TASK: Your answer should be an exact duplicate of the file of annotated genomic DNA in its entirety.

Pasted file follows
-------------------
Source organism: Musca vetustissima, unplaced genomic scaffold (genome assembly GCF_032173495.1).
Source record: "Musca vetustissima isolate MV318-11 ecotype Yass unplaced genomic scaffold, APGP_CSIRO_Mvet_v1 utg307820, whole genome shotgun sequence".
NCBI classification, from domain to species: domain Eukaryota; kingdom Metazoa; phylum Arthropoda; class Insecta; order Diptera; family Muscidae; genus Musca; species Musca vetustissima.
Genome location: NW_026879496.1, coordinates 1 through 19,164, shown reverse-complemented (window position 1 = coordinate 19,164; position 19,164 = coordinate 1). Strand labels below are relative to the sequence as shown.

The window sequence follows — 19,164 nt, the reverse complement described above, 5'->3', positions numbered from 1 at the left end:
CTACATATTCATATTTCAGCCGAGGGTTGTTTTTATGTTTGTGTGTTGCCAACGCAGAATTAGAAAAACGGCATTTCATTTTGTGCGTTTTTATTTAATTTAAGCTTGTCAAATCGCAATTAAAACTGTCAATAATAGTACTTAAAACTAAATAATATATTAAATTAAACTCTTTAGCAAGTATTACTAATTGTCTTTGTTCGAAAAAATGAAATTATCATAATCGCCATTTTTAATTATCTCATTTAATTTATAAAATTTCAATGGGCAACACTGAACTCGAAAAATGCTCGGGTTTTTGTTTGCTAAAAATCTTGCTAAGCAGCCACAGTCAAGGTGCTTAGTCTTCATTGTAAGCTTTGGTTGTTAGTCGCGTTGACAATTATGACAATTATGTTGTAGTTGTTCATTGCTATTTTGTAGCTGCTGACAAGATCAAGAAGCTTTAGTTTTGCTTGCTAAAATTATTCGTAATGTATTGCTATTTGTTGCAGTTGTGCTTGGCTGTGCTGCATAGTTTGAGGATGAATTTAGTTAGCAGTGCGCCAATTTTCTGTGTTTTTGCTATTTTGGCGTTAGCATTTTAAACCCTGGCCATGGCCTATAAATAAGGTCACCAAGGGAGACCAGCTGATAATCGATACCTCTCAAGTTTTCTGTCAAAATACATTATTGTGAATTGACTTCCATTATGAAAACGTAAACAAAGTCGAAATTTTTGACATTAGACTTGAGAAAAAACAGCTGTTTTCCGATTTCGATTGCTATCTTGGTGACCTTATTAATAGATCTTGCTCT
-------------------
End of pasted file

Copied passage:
Source organism: Musca vetustissima, unplaced genomic scaffold (genome assembly GCF_032173495.1).
Source record: "Musca vetustissima isolate MV318-11 ecotype Yass unplaced genomic scaffold, APGP_CSIRO_Mvet_v1 utg307820, whole genome shotgun sequence".
NCBI classification, from domain to species: domain Eukaryota; kingdom Metazoa; phylum Arthropoda; class Insecta; order Diptera; family Muscidae; genus Musca; species Musca vetustissima.
Genome location: NW_026879496.1, coordinates 1 through 19,164, shown reverse-complemented (window position 1 = coordinate 19,164; position 19,164 = coordinate 1). Strand labels below are relative to the sequence as shown.

The window sequence follows — 19,164 nt, the reverse complement described above, 5'->3', positions numbered from 1 at the left end:
CTACATATTCATATTTCAGCCGAGGGTTGTTTTTATGTTTGTGTGTTGCCAACGCAGAATTAGAAAAACGGCATTTCATTTTGTGCGTTTTTATTTAATTTAAGCTTGTCAAATCGCAATTAAAACTGTCAATAATAGTACTTAAAACTAAATAATATATTAAATTAAACTCTTTAGCAAGTATTACTAATTGTCTTTGTTCGAAAAAATGAAATTATCATAATCGCCATTTTTAATTATCTCATTTAATTTATAAAATTTCAATGGGCAACACTGAACTCGAAAAATGCTCGGGTTTTTGTTTGCTAAAAATCTTGCTAAGCAGCCACAGTCAAGGTGCTTAGTCTTCATTGTAAGCTTTGGTTGTTAGTCGCGTTGACAATTATGACAATTATGTTGTAGTTGTTCATTGCTATTTTGTAGCTGCTGACAAGATCAAGAAGCTTTAGTTTTGCTTGCTAAAATTATTCGTAATGTATTGCTATTTGTTGCAGTTGTGCTTGGCTGTGCTGCATAGTTTGAGGATGAATTTAGTTAGCAGTGCGCCAATTTTCTGTGTTTTTGCTATTTTGGCGTTAGCATTTTAAACCCTGGCCATGGCCTATAAATAAGGTCACCAAGGGAGACCAGCTGATAATCGATACCTCTCAAGTTTTCTGTCAAAATACATTATTGTGAATTGACTTCCATTATGAAAACGTAAACAAAGTCGAAATTTTTGACATTAGACTTGAGAAAAAACAGCTGTTTTCCGATTTCGATTGCTATCTTGGTGACCTTATTAATAGATCTTGCTCT